Sep. 16, 2012 at 5:37 AM ET
Ask any woman what she’d want most if her kitchen could be redesigned tomorrow, and there’s a 99 percent chance she’ll say, "More storage!" You may not have the luxury of totally redoing your kitchen, but you've got several options for adding storage. Perhaps all you really need to do is make the cabinets you have a bit more efficient.
For most of us, the first step in finding more room in our cabinets is to get rid of stuff we don't use. Once you try that, here are a few places where you may be able to find more storage space:
Look to the ceiling
Pots and pans take up so much space—get them out of the cabinet and hang them up. Try this inexpensive idea for hanging cookware: Attach "U" bolts or eyebolts to all four corners of an old or new window. Hang the window from chains and "S" hooks and eyebolts screwed into ceiling joists. Attach plain or fancy towel bars to the edges of the window and use "S" hooks to hang pots, herbs or utensils from the bars. The window can also be used as a display shelf for collectibles or plants.
You can use this as a decorative piece as well by hanging wire baskets, herbs to dry or other displays of colorful collections. Colorful colanders tied together using twine can also be hung and then used to store fruits and vegetables. One of my friends actually stores napkins, knives, forks, spoons and rolled up hand towels (she uses hand towels as placemats).
Take advantage of available wall space
Attach a piece of lattice or a pre-made trellis to the wall for hanging utensils, pots and pans, dish towels or oven mitts. You get the idea!
Add shelves. Not only are open shelves an extremely practical storage solution, but they are an easy—and affordable—decorative element. Open shelves are a great way to show off favorite teapots, pitchers or platters that are taking up valuable space in your cabinets. Go through your cupboards and select pieces that will add interest and color to the room.
Rework your cabinets
If you have large base cabinets that seem to collect clutter, this is a simple solution for you. After all, base cabinets are really nothing but big boxes. In fact, these cabinets are a whopping two feet deep! No wonder we seem to lose things way in the back (and then have to get on our hands and knees to search for them). Though these tips will help with base cabinet woes, you can also implement them in the smallest of cabinets.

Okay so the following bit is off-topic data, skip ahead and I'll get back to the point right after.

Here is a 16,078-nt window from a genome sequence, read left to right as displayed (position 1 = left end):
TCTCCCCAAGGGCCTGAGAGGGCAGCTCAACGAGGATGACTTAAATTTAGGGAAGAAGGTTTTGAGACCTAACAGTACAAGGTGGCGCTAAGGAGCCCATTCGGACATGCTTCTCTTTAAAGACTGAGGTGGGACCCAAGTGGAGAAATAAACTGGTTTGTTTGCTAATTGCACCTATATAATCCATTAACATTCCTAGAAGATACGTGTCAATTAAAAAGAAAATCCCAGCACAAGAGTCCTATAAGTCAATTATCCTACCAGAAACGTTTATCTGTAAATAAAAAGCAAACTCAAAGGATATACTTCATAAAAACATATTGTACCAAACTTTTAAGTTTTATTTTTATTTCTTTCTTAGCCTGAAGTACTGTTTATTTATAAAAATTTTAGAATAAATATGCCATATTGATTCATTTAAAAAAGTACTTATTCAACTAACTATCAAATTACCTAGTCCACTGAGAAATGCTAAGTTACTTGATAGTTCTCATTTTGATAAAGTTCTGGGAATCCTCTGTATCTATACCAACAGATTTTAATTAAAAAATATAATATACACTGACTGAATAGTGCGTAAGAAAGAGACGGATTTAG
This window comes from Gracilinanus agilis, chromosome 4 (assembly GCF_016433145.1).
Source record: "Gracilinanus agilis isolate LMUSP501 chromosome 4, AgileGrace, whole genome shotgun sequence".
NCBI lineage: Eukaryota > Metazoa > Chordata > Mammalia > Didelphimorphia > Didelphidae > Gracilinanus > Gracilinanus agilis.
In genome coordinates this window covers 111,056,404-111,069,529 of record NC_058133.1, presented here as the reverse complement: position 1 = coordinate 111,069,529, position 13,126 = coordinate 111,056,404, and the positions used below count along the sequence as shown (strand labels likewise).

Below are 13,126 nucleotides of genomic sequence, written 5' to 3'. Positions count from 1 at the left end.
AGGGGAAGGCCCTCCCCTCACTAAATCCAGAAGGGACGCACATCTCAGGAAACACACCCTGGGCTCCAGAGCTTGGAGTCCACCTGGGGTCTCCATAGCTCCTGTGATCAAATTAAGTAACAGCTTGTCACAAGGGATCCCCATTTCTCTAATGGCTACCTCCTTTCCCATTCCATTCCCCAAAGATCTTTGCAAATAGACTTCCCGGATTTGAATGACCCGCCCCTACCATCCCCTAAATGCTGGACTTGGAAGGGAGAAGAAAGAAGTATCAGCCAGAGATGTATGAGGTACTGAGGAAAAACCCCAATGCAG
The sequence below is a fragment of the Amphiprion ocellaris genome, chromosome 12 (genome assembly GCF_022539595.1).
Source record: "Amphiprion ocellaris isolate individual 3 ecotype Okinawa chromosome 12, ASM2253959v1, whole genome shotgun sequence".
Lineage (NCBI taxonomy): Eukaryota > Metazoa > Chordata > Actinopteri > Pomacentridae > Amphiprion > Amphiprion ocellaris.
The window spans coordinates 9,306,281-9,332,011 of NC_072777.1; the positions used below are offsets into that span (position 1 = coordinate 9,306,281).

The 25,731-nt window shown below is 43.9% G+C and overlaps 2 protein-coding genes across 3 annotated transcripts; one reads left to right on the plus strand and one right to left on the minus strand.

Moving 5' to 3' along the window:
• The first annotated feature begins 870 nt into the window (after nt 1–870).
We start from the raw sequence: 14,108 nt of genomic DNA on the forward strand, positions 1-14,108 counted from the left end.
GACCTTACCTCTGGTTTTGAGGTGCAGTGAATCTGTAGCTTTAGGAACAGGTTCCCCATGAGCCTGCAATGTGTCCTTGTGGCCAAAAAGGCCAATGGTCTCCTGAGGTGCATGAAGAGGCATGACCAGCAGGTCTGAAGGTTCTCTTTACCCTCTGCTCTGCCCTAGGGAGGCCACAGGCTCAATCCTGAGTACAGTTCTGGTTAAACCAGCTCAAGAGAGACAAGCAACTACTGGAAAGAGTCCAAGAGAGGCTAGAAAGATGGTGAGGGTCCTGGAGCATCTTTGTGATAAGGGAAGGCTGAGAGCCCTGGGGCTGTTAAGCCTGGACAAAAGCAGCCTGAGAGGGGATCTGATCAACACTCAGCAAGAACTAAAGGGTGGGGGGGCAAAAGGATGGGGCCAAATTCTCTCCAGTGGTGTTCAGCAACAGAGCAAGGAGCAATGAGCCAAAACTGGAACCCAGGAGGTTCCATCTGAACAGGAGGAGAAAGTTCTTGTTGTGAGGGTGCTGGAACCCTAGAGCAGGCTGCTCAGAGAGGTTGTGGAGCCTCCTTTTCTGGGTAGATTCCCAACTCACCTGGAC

Rollout shelves: This is my favorite because they help bring everything from the back of the "black hole" forward. Most are very easy to install.
Rollout recycling centers: Are recyclables piling up in the garage? These compact recycling centers can be added to your existing cabinets.
A spice rack: Attached to the inside of an upper cabinet door, a simple rack keeps your spices organized and handy.
Under-the-cabinet appliances: Installing these appliances are not only convenient, but they free up valuable counter space.
Use free floor space
Do you have extra floor space that isn't being used because you're not sure what to put there? Remember—creating extra storage in your kitchen takes a bit of practicality and imagination. Is there room for more cabinets? Though there may not be room for traditional base cabinets that are two feet deep, a traditional wall cabinet is only 12 inches deep—a perfect compromise for a cramped space.
Recently, I added much needed storage along one wall in my kitchen with traditional wall cabinets instead of base cabinets. I installed them under the cabinet microwave and I now have room on the counter for a bread machine.
Serving carts also make for excellent, movable, decorative and functional storage.
A version of this story originally appeared on iVillage.